Book Review: Ilustrado by Miguel Syjuco

Honestly, I didn’t understand the story very much. It’s fragmented, and the author is very verbose. I only began to sort of grasp the whole unity of the novel when it was about to end. The twist in the ending reminded me of the twist in Sophie’s World by Jostein Gaarder. I didn’t quite expect it.

From what my feeble mind was able to gather, the story is about a young writer who loses his mentor. The latter’s death is mysterious. No one knows if it’s suicide or murder. To make sense of his teacher’s fate, and hopefully solve the mystery, Miguel, the protagonist, returns to the Philippines to interview people from his teacher’s past — a sister, a friend, a former friend, and a rumored daughter. At the same time, he writes down Crispin’s biography.

But, as I’ve hinted, there’s a twist near the end.  (Spoiler alert: Stop reading this if you don’t to know what it is.)

There’s another mystery Miguel wants to solve, and that is to find Crispin’s “missing” novel, The Bridges Ablaze, which is supposed to be his last great work. The novel is supposed to achieve what few literary works in the past have achieved for the country.

We find out in the epilogue that, actually, Crispin didn’t die, but Miguel! He drowned in the Pasig River following a typhoon. What we are reading is actually the story Crispin is writing. In an effort to make sense of the abrupt and tragic death of his former student, he writes a story that explores what might have happened during Miguel’s last days. In effect, he tries to make sense of his own life. Miguel’s death shakes Crispin up and compels him to rethink his life’s trajectory. He finally decides to go home to the family and country he has alienated (he was on a self-imposed exile for many years), and hopes to be reconciled with the daughter he betrayed. The Bridges Ablaze was apparently unfinished and was eventually destroyed.

So that is roughly the structure of the story.

There are a lot of things going on in this novel. It’s a story about a young writer who goes on to make sense of the death of his old mentor, and in the end, it is revealed to us that actually, it was Miguel who died, and that the novel is actually about Crispin trying to make sense of Miguel’s death and in effect his (Crispin’s) own life. But it’s also a story that offers us a glimpse of Philippine history. Inserted between the narrative of the story are Crispin’s memoirs, and through them we are able to peek into his past: His family originated from Bacolod. They were probably Spanish mestizos, and they own vast areas of lands. They lived through the time of the Americans and the Japanese occupation, got exiled during the Martial Law, and thrives in the modern administration (his grandparents enter politics). Finally, it’s also a story that seeks to present the ugly truths in our society, from corruption in government and business to corruption in culture and families.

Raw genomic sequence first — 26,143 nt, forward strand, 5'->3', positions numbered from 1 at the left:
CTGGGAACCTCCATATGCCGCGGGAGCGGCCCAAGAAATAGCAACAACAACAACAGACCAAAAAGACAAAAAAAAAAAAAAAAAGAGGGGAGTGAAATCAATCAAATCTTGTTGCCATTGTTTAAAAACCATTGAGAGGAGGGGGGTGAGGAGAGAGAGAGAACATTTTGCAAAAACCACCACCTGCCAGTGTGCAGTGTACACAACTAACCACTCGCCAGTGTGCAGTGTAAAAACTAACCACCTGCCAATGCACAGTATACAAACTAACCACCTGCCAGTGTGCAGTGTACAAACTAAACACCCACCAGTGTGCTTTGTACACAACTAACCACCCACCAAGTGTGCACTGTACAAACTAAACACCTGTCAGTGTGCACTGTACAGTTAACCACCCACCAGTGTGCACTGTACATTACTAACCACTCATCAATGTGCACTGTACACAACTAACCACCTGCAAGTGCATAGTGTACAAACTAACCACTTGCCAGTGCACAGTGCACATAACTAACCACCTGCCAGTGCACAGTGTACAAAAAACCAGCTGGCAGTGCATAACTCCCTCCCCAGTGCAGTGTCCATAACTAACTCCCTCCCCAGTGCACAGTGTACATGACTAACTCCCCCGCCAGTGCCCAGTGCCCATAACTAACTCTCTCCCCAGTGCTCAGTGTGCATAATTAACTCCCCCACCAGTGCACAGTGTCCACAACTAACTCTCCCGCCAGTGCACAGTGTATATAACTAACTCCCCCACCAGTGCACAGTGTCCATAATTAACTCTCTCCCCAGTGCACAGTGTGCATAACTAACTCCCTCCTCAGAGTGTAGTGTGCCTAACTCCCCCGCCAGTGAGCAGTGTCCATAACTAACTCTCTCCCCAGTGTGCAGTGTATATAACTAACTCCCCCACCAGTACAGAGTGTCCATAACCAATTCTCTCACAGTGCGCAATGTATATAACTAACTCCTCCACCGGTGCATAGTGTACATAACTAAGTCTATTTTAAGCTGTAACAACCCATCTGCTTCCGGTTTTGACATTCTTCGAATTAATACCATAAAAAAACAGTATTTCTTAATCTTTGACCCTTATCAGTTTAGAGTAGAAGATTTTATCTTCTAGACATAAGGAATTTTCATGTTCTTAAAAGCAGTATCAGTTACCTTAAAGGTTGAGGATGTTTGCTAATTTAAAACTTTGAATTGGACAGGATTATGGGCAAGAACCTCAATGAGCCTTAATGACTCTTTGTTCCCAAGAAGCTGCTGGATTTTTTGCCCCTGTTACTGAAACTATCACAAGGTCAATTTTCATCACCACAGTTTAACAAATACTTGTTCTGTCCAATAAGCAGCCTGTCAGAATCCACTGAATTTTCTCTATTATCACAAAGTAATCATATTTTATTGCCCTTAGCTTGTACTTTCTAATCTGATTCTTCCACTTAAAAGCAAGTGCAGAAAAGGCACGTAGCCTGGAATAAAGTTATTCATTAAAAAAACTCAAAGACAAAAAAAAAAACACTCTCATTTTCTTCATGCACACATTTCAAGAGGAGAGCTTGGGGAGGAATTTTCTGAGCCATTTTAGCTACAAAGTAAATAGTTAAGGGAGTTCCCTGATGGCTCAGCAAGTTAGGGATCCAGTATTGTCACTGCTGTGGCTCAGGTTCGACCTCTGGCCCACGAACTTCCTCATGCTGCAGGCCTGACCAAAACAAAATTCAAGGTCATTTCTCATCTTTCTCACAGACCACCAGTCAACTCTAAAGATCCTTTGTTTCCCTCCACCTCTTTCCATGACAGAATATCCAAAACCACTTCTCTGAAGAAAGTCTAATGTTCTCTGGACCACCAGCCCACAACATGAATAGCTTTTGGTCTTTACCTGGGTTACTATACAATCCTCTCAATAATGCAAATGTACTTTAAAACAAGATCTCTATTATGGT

I’m not sure if I like the story. It’s very dark and gloomy. I can’t understand Crispin’s philosophy. What is he trying to achieve with literature? I also have the sense that Miguel, too, is a bit lost and confused. What is he searching for? Where is he going?

Miguel is also quite critical of religion, Christianity in particular. But I guess that’s not a surprise, since he is after all an atheist. He sees religion as one of the causes of the country’s problems. But I think what he is really describing is hypocrisy among some religious people. Nevertheless, he has a very negative attitude towards religion, and does not see the sacredness of religious objects. His atheism is also quite strange. He doesn’t believe that there’s such a being as God, but it seems he thinks he should thank someone transcendent for the happiness he sometimes feels. But maybe I just misread him.

And the jokes, most of them are crass. I think that simply reflects bad taste. Moreover, there’s a lot of cussing in the dialogues.

“Ilustrado” seems to refer to Crispin. But I think that label means more than his being an “enlightened” intellectual. It also means that his reflection on Miguel’s death “enlightened” him about what the important things in his life really are.

My Rating: 1 out of 5 stars.
Date Read: March 19 – 30, 2011

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